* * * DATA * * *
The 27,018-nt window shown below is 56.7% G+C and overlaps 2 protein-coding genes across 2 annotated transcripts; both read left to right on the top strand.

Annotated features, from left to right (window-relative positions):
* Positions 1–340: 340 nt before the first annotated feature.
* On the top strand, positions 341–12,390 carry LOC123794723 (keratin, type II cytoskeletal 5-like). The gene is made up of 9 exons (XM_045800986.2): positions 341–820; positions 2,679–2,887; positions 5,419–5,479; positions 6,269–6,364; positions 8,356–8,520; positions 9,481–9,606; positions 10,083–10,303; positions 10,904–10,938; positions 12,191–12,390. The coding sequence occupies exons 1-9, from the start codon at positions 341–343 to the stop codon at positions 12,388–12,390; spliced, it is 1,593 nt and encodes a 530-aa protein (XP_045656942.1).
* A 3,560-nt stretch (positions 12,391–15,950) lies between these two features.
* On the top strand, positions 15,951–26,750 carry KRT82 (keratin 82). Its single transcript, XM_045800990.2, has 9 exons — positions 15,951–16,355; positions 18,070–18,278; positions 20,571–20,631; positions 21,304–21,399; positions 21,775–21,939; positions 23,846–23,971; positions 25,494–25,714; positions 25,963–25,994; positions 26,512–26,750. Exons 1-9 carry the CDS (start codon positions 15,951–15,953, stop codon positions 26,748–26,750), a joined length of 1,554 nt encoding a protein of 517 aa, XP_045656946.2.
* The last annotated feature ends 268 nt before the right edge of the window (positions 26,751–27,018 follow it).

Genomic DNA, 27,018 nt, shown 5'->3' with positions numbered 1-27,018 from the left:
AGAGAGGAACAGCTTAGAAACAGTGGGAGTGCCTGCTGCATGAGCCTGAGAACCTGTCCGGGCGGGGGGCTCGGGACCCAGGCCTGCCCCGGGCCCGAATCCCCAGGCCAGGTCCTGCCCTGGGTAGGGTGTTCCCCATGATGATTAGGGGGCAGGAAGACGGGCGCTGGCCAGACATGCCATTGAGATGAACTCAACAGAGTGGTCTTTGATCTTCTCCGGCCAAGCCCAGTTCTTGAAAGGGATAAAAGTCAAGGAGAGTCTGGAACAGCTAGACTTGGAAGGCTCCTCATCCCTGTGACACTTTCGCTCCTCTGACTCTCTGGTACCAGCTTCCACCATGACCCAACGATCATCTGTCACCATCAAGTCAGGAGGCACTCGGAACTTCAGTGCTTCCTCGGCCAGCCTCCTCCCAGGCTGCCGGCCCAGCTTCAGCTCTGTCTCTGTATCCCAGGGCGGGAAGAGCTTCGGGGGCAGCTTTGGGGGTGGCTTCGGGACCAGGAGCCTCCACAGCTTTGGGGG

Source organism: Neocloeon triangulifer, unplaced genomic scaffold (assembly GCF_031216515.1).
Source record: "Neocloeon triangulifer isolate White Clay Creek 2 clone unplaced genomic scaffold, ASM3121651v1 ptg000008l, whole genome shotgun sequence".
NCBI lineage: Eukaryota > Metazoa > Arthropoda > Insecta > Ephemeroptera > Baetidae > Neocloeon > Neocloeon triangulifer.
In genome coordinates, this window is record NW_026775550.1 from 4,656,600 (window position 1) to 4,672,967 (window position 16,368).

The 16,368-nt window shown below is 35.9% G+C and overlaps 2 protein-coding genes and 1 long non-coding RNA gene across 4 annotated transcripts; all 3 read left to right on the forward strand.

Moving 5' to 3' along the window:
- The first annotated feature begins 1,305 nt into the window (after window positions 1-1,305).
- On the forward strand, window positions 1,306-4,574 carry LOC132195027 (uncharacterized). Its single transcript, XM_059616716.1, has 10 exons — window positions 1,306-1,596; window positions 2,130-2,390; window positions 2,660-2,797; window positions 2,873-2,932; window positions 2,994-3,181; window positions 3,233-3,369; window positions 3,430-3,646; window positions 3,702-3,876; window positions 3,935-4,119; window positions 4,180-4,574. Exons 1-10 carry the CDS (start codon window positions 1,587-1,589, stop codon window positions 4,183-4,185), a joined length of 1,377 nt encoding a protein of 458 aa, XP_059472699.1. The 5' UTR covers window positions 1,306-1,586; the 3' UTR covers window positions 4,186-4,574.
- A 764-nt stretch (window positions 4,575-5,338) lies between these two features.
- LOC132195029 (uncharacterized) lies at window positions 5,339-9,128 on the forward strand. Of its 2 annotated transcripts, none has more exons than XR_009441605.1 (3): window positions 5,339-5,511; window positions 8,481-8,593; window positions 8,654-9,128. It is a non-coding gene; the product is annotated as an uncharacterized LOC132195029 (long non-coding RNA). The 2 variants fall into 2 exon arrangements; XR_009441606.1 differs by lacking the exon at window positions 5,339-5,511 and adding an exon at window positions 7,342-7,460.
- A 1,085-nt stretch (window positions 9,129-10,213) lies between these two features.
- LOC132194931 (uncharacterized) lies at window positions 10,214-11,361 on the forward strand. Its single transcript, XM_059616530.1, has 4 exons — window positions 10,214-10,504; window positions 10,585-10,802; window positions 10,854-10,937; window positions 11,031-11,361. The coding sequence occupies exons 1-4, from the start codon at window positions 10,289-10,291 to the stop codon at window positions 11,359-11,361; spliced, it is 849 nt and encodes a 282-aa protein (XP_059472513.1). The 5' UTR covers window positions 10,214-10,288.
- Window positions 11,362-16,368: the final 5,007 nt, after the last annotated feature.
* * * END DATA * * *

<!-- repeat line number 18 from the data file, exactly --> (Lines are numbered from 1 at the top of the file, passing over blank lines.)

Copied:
- A 764-nt stretch (window positions 4,575-5,338) lies between these two features.